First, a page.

Ornithologist RK Birjit of Center for Conservation of Nature and Cultivation of Science of Manipur University when contacted said that hill ranges under Ukhrul district bordering Myanmar are the habitat of Pheasant species including state bird Nongngin or Hume’s bar pheasant (Syrmaticus humiae). Though the Nongngin was declared as Manipur state bird in 1989, the bird itself has not been sighted in most parts of the state not to speak of Kharasom village. The little known pheasant is classified as “Near Threatened by International Union for Conservation of Nature (IUCN)”, according to a report by state coordinator Dr R.K. Ranjan of Indian bird conservation network.

 

Besides Pheasant species, the villagers of Kharasom also never noticed some of the smaller birds such as Swallow known as Sembang in local tongue in their courtyards since the last 5-6 years. “The loss of their habitat could be the reason for not sighting the bird in the village”, says Mungchan Zimik, a resident of Ukhrul town. “Earlier most of the houses in the villages have thatch roofs wherein the bird built their nests”. “In view of the killing of Amur falcons and many endangered bird species such as hornbill, pheasants etc. (in Tamenglong), the amount of Amur falcons visiting the district has been drastically reduced this winter,” says environment activist Dr Chambo of Tamenglong District.

 

Interestingly the sudden decease of the crow population in Manipur has led to the sudden decline of Heikreng commonly known as Stinkwood (Celtis timorensis), an important tree which was used as lighter during the funeral rites of the majority Meitei community since the time immemorial, according to environmentalist Dr Kh Shamungou. Heikreng seeds germinate very fast after they are softened inside the stomach of the crows. This indicates that birds play an important role in maintaining the economics of the ecosystems and biodiversity of the respective areas.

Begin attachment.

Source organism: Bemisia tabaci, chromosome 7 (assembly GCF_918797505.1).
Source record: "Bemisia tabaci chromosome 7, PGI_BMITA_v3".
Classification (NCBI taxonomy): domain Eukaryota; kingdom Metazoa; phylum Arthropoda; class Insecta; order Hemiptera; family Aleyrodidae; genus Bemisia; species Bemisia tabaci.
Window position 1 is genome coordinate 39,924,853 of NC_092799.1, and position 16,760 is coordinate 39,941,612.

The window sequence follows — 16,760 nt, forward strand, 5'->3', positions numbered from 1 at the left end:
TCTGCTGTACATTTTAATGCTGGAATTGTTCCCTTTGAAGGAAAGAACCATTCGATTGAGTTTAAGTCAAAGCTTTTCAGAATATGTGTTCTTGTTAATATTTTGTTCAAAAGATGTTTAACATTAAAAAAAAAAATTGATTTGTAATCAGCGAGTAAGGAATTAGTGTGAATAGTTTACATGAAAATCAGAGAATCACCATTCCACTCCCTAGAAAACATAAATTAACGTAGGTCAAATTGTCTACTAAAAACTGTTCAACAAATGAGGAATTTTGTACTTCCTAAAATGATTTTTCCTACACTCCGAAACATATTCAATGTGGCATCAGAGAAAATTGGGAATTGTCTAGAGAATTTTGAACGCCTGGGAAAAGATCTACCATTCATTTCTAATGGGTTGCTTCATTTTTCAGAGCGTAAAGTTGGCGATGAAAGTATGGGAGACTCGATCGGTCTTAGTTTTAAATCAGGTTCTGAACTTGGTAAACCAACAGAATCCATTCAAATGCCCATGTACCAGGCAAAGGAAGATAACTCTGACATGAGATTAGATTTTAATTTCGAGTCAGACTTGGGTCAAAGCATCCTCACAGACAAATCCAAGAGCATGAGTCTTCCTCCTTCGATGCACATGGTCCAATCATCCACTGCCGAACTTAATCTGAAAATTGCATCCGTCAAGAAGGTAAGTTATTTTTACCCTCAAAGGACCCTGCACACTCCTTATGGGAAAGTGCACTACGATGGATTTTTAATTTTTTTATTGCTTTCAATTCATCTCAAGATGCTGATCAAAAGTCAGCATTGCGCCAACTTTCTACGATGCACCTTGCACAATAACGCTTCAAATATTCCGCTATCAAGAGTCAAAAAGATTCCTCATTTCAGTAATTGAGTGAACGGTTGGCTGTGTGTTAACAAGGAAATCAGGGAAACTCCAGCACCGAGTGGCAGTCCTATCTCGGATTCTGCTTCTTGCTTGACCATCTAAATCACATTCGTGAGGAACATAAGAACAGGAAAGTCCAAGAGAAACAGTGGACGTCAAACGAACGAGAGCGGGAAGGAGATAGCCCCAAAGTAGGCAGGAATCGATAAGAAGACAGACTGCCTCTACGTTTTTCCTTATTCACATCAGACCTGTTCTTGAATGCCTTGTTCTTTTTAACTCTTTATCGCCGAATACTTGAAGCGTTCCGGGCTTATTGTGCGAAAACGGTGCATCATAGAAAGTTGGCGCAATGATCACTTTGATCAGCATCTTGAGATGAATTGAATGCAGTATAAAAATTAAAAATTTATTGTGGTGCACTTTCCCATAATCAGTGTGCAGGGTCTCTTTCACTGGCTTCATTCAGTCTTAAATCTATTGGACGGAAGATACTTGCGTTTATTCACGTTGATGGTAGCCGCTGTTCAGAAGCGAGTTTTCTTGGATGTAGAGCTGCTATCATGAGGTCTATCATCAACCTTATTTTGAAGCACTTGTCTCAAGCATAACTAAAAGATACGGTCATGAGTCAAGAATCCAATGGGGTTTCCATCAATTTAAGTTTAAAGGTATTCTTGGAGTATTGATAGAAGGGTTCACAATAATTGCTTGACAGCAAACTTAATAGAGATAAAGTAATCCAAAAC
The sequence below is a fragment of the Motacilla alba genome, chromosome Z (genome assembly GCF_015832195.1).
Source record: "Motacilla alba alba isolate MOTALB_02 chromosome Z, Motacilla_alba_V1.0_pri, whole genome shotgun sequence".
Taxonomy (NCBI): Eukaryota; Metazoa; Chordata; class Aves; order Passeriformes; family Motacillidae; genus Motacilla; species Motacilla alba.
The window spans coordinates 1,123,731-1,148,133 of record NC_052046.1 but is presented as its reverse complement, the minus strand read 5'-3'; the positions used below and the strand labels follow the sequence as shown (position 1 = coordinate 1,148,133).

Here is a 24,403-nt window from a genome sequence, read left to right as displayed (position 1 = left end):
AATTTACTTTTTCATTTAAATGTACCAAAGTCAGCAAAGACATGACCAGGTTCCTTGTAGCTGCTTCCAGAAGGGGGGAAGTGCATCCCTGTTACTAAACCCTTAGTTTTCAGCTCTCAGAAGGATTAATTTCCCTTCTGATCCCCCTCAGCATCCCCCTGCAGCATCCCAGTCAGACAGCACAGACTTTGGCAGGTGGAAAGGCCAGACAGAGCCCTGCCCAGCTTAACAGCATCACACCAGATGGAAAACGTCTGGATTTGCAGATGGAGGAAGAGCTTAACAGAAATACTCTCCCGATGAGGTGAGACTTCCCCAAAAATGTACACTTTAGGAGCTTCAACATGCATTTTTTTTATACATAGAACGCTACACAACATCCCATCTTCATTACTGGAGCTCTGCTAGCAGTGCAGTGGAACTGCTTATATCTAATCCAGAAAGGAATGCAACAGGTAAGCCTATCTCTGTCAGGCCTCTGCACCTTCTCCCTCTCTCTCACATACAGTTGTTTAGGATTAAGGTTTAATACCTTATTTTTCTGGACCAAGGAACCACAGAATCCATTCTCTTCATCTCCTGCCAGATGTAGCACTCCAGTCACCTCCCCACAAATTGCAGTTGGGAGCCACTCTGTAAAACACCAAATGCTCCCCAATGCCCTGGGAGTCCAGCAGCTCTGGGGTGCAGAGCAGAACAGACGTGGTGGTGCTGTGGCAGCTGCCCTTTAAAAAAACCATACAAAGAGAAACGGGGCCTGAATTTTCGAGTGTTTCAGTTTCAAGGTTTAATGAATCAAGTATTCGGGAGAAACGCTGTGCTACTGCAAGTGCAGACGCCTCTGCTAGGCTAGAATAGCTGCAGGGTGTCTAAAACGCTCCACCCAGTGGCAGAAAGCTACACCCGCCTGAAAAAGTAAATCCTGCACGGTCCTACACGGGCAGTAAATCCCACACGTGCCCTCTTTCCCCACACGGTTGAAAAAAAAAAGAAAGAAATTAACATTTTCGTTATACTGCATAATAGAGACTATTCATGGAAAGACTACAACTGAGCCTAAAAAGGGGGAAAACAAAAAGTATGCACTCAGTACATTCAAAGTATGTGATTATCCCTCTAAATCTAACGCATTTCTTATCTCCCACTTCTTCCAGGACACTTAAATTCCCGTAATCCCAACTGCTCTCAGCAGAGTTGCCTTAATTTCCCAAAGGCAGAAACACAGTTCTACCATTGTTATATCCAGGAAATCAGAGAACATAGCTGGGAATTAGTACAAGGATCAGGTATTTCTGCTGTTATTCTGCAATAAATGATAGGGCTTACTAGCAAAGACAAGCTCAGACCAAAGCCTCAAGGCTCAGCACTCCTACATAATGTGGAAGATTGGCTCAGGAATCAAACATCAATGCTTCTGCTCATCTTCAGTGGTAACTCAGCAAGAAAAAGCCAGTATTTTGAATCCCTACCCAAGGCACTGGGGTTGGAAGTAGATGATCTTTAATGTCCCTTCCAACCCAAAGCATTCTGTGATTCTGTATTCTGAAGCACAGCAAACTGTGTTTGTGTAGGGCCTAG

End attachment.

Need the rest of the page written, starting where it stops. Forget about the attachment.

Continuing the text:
There is also a report about a small Siberian migratory bird locally known as shiri (grey sided thrush) have stopped visiting Shirui hills also under Ukhrul district following large scale felling of fruit-bearing trees including leihao leishang (michelia doltsopa) and poaching. Manipur is the favourite habitat of more than 500 bird species against India’s 1200 species and North East India’s 800 species. But so far we have recorded only half of the species available in Manipur, researcher RK Birjit said. “Around 57 species including 27 migratory and 30 resident birds and two nearly threatened species Ferrigunous Pocchard (Aytha nyroca), Darter (Ahimsa melonogaster) visited the Loktak,the largest fresh water lake in eastern India last year”, he added.

 

If the urgent step for the bird’s location and conservation is not taken up, some species are certain to vanish from Manipur. The state’s hill districts are no exception to the loss and drifting pattern of biodiversity.